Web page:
There's nothing particularly surprising here, but it's maddening nonetheless:

Big tobacco, the new politics, and the threat to public health - https://www.bmj.com/content/365/bmj.l2164

With several Tory leadership contenders sympathetic to its ideology, the Institute of Economic Affairs is closer to power than it has been for decades. In an exclusive investigation, Jonathan Gornall reveals how the organisation is funded by British American Tobacco and has links with senior conservative ministers. After orchestrating a series of attacks on public health initiatives, the IEA may now hold the key to No 10

Whatever the eventual consequences of Brexit for the NHS,12 an article published in the Daily Telegraph in March made it clear that an even greater threat to public health in the UK may emerge from the battle for control of the Conservative Party.

In an essay published on 31 March, titled “The next Tory leader must be a bullish libertarian,” the director general of the free market think tank the Institute of Economic Affairs (IEA) set out what amounted to a manifesto for the new party leader.

The leadership election, wrote Mark Littlewood, was a chance “to rediscover an agenda supportive of . . . free markets and a smaller state.” Theresa May’s successor should ensure that “the plethora of censorious and hectoring measures over what British adults choose to eat, drink and smoke must come to an end.”3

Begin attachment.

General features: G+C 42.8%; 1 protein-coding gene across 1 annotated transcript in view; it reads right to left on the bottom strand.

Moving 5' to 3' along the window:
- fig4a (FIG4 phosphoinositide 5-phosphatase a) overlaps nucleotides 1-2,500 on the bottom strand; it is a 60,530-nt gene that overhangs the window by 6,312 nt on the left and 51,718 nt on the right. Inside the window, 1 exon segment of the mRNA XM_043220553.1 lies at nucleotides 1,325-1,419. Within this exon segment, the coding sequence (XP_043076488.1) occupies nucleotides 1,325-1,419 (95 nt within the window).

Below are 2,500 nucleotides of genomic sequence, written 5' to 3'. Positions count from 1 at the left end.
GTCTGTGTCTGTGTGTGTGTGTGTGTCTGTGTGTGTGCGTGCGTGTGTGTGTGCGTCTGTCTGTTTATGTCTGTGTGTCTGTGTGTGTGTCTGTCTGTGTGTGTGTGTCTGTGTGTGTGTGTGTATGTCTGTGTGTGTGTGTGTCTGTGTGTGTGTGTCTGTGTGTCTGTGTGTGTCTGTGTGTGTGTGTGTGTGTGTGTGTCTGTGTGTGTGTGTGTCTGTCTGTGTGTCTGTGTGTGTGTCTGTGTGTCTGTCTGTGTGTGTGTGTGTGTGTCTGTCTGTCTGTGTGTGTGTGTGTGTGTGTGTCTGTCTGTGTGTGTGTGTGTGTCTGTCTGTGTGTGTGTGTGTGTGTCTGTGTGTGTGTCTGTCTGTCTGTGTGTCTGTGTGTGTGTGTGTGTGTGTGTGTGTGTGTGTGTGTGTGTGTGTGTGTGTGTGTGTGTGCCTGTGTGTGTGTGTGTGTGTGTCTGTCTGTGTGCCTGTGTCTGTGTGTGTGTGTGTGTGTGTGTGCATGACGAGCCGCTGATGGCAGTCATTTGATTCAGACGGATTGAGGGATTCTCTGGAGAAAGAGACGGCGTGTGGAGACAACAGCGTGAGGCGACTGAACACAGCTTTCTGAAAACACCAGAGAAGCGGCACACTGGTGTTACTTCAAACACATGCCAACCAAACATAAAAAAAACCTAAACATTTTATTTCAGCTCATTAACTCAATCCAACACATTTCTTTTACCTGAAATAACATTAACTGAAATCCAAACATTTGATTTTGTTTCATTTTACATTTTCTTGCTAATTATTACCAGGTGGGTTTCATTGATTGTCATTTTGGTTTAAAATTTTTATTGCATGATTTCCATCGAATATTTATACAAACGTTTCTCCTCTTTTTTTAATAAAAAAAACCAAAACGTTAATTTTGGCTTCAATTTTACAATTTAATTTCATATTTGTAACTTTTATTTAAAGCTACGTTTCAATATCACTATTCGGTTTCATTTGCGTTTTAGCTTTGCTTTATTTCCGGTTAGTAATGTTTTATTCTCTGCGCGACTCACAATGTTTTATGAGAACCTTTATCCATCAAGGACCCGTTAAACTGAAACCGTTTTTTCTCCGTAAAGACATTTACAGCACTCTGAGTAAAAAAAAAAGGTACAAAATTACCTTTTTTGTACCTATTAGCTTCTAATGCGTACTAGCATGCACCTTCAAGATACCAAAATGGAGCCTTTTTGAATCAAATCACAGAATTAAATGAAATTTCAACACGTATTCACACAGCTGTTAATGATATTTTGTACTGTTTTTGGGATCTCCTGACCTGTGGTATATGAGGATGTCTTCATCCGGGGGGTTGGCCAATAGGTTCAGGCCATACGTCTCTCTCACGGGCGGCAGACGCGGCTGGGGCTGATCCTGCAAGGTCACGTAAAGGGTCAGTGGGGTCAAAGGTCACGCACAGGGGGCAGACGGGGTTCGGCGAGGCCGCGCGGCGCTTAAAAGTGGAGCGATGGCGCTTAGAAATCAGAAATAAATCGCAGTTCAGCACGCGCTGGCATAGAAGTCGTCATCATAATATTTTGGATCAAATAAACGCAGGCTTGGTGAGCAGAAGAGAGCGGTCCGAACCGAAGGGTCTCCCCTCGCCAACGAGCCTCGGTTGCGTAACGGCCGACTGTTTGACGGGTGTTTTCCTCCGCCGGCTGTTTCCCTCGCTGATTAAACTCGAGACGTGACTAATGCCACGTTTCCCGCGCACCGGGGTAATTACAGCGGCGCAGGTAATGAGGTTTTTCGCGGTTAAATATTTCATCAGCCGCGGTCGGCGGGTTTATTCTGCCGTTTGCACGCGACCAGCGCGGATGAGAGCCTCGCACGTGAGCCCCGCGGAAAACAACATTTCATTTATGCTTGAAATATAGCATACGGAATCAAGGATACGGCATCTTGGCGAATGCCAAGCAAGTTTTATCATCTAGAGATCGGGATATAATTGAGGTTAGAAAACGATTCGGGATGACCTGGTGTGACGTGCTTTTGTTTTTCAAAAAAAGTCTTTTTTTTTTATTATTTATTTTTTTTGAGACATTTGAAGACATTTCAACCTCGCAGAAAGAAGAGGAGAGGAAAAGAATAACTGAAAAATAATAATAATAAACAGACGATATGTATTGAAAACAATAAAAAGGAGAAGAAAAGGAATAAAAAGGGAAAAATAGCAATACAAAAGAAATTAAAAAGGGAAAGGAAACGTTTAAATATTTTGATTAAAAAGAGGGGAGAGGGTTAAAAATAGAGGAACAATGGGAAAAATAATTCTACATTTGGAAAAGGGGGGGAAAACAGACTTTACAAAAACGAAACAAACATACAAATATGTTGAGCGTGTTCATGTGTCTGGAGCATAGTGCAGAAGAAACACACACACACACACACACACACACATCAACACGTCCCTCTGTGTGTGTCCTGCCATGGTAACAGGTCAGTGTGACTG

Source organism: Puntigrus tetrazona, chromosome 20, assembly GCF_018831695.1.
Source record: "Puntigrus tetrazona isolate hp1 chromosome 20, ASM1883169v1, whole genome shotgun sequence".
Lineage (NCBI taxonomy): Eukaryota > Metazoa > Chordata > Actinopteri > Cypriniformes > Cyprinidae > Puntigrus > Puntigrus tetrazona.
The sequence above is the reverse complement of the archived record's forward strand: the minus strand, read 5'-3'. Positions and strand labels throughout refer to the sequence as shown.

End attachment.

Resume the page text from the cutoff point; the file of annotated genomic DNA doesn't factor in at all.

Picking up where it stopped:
What the IEA says matters. Credited by Margaret Thatcher in 1979 for having “created the climate of opinion which made our victory possible,”4 its free market fundamentalism is now back in vogue. “Bullish libertarianism” appeals to a significant faction of the Conservative Party, and, as the showcasing of Littlewood’s prescription in the Telegraph attests, any prospective leader is likely to emerge from the ranks of those who subscribe to the IEA’s ideology.

The institute has a longstanding commitment to dismissing public health initiatives as “nanny state” interventions.56 Its recent research publications have challenged the childhood obesity strategy,7 dismissed “sin taxes” as regressive,8 and ridiculed the link910 between fast food outlets and obesity.11 In the past year alone it has issued more than a dozen statements criticising everything from alcohol controls to sugar taxes as “pointless,” “absurd,” and “draconian” (see box B).

All of this might not be quite so worrying were it not for two facts: the IEA is or has been funded by some of the very industries that stand to gain commercially from its attacks on public health initiatives, and it is connected—ideologically, financially, or both—to no fewer than 25 serving Conservative MPs, including several candidates for May’s job (see box A).

The IEA is secretive about its funding sources, but The BMJ can report that the organisation is part funded by British American Tobacco. In the past it has also taken money from the gambling, alcohol, sugar, and soft drink industries. Meanwhile, politicians with links to the IEA seem to be progressing ever closer to power. The concern is that public health policies could be put at risk under a new Tory leadership, including current plans for calorie labelling and for advertising restrictions designed to tackle childhood obesity, as well as progress towards a minimum unit price for alcohol (see box C).